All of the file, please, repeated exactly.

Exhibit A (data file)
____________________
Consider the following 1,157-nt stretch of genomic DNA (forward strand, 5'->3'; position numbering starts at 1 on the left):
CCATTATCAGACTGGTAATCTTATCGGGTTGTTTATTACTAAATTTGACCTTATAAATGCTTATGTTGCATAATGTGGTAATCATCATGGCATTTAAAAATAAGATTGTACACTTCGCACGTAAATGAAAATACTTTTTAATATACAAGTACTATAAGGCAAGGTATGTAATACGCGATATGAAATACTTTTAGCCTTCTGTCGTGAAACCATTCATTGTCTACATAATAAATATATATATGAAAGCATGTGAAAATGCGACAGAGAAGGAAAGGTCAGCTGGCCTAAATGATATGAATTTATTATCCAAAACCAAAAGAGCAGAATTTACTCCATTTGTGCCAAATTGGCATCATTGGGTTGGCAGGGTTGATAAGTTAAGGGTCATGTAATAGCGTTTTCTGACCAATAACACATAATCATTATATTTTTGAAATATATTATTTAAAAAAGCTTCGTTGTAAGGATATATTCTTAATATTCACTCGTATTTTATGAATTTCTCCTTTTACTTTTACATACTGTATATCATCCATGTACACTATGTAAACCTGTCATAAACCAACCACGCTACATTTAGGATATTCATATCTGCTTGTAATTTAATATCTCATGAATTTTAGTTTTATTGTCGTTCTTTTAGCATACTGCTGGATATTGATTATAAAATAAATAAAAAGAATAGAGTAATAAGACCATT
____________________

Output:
Consider the following 1,157-nt stretch of genomic DNA (forward strand, 5'->3'; position numbering starts at 1 on the left):
CCATTATCAGACTGGTAATCTTATCGGGTTGTTTATTACTAAATTTGACCTTATAAATGCTTATGTTGCATAATGTGGTAATCATCATGGCATTTAAAAATAAGATTGTACACTTCGCACGTAAATGAAAATACTTTTTAATATACAAGTACTATAAGGCAAGGTATGTAATACGCGATATGAAATACTTTTAGCCTTCTGTCGTGAAACCATTCATTGTCTACATAATAAATATATATATGAAAGCATGTGAAAATGCGACAGAGAAGGAAAGGTCAGCTGGCCTAAATGATATGAATTTATTATCCAAAACCAAAAGAGCAGAATTTACTCCATTTGTGCCAAATTGGCATCATTGGGTTGGCAGGGTTGATAAGTTAAGGGTCATGTAATAGCGTTTTCTGACCAATAACACATAATCATTATATTTTTGAAATATATTATTTAAAAAAGCTTCGTTGTAAGGATATATTCTTAATATTCACTCGTATTTTATGAATTTCTCCTTTTACTTTTACATACTGTATATCATCCATGTACACTATGTAAACCTGTCATAAACCAACCACGCTACATTTAGGATATTCATATCTGCTTGTAATTTAATATCTCATGAATTTTAGTTTTATTGTCGTTCTTTTAGCATACTGCTGGATATTGATTATAAAATAAATAAAAAGAATAGAGTAATAAGACCATT